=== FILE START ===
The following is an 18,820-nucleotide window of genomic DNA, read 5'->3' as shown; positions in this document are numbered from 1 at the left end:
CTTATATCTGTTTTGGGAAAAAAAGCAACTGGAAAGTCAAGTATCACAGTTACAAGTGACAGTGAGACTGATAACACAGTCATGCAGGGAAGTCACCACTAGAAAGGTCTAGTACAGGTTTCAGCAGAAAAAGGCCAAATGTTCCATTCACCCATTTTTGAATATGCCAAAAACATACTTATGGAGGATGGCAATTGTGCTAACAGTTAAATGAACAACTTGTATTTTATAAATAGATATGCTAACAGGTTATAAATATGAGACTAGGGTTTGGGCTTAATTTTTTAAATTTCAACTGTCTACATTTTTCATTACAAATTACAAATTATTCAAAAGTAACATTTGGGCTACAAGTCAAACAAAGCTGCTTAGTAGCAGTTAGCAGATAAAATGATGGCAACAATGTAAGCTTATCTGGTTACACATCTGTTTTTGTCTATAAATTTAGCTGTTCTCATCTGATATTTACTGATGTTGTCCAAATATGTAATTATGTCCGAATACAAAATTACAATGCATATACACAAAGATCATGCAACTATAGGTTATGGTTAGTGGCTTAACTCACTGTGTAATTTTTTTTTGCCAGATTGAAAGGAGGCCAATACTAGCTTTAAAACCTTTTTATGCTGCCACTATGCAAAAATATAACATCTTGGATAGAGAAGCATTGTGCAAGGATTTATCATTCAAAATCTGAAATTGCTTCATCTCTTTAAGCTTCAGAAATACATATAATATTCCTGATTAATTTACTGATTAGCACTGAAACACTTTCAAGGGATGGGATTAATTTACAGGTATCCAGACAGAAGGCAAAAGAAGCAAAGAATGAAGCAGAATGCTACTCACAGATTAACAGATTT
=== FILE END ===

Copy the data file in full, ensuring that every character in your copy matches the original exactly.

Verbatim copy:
The following is an 18,820-nucleotide window of genomic DNA, read 5'->3' as shown; positions in this document are numbered from 1 at the left end:
CTTATATCTGTTTTGGGAAAAAAAGCAACTGGAAAGTCAAGTATCACAGTTACAAGTGACAGTGAGACTGATAACACAGTCATGCAGGGAAGTCACCACTAGAAAGGTCTAGTACAGGTTTCAGCAGAAAAAGGCCAAATGTTCCATTCACCCATTTTTGAATATGCCAAAAACATACTTATGGAGGATGGCAATTGTGCTAACAGTTAAATGAACAACTTGTATTTTATAAATAGATATGCTAACAGGTTATAAATATGAGACTAGGGTTTGGGCTTAATTTTTTAAATTTCAACTGTCTACATTTTTCATTACAAATTACAAATTATTCAAAAGTAACATTTGGGCTACAAGTCAAACAAAGCTGCTTAGTAGCAGTTAGCAGATAAAATGATGGCAACAATGTAAGCTTATCTGGTTACACATCTGTTTTTGTCTATAAATTTAGCTGTTCTCATCTGATATTTACTGATGTTGTCCAAATATGTAATTATGTCCGAATACAAAATTACAATGCATATACACAAAGATCATGCAACTATAGGTTATGGTTAGTGGCTTAACTCACTGTGTAATTTTTTTTTGCCAGATTGAAAGGAGGCCAATACTAGCTTTAAAACCTTTTTATGCTGCCACTATGCAAAAATATAACATCTTGGATAGAGAAGCATTGTGCAAGGATTTATCATTCAAAATCTGAAATTGCTTCATCTCTTTAAGCTTCAGAAATACATATAATATTCCTGATTAATTTACTGATTAGCACTGAAACACTTTCAAGGGATGGGATTAATTTACAGGTATCCAGACAGAAGGCAAAAGAAGCAAAGAATGAAGCAGAATGCTACTCACAGATTAACAGATTT